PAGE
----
The National Library (Polish: Biblioteka Narodowa) is the central Polish library. It is managed by the Ministry of Culture and National Heritage of the Republic of Poland.
The library collects books, journals, electronic and audiovisual publications published in the territory of Poland. It also collects materials related with polish culture published abroad. It is the most important humanities research library. It is also the main archive of Polish writing and the state centre of bibliographic information about books. The role of gathered collections is great in case of any scientific activity. It is an important methodological center for other Polish libraries. A Copy of every book published in Poland is placed in this library.
Organizational structure[change | change source]
There are three general sections:
- The Library
- The Bibliographic Institute of the National Library
- The Book and Readership Institute
History[change | change source]
The national library of Poland was created in 18th century. Initially, it was called the Załuski Library. First resources of library were the collections of John III Sobieski. Later, this collection was confiscated by Russian troops and placed in Imperial Public Library.
When Poland regained her independence in 1918, there was no central institution to serve in the capacity of a national library. Recreation of National Library of Poland was made on 24 February 1928, by the decree of president Ignacy Mościcki. It was opened in 1930 and initially had 200 thousand volumes. Its first Director General was Stefan Demby. In 1934, the Director has been changed. Stefan Vrtel-Wierczyński became the new Director.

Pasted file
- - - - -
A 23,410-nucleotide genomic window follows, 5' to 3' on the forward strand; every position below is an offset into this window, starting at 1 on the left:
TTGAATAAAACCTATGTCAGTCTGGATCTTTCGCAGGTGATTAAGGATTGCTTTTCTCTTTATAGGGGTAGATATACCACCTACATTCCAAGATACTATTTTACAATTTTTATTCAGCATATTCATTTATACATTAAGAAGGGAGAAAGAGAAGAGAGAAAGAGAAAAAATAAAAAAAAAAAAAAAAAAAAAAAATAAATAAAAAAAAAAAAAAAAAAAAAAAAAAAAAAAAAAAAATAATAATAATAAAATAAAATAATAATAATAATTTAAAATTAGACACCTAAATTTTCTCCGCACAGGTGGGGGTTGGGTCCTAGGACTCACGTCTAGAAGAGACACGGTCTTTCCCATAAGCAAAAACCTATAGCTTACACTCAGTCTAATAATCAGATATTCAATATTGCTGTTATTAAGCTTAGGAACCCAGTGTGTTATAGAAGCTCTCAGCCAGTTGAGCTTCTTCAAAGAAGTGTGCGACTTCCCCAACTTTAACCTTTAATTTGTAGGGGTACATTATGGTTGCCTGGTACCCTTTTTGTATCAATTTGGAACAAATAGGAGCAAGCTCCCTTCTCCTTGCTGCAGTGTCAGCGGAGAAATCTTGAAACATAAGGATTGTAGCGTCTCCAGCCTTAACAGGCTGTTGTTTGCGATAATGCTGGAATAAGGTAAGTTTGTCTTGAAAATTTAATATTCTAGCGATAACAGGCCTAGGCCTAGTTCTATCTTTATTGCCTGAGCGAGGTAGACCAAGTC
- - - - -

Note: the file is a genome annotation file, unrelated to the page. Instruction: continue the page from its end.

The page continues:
Collections[change | change source]
Today the collections of the National Library are one of the largest in the country. There are 7,900,000 volumes (2004) held in the library in total. Among them, there are 160,000 objects printed before 1801, over 26,000 manuscripts (including 6,887 music manuscripts), over 114,000 music prints and 400,000 drawings. The library collections also include photographs and other iconographic documents, more than 101,000 atlases and maps, over 2,000,000 ephemera, as well as over 2,000,000 books and about 800,000 copies of journals from the 19th to 21st centuries. Notable items in the collection include 151 leaves of the Codex Suprasliensis, which was included in UNESCO's Memory of the World Programme Register in 2007 because of its popularity, meaning and prestige in Poland and other countries.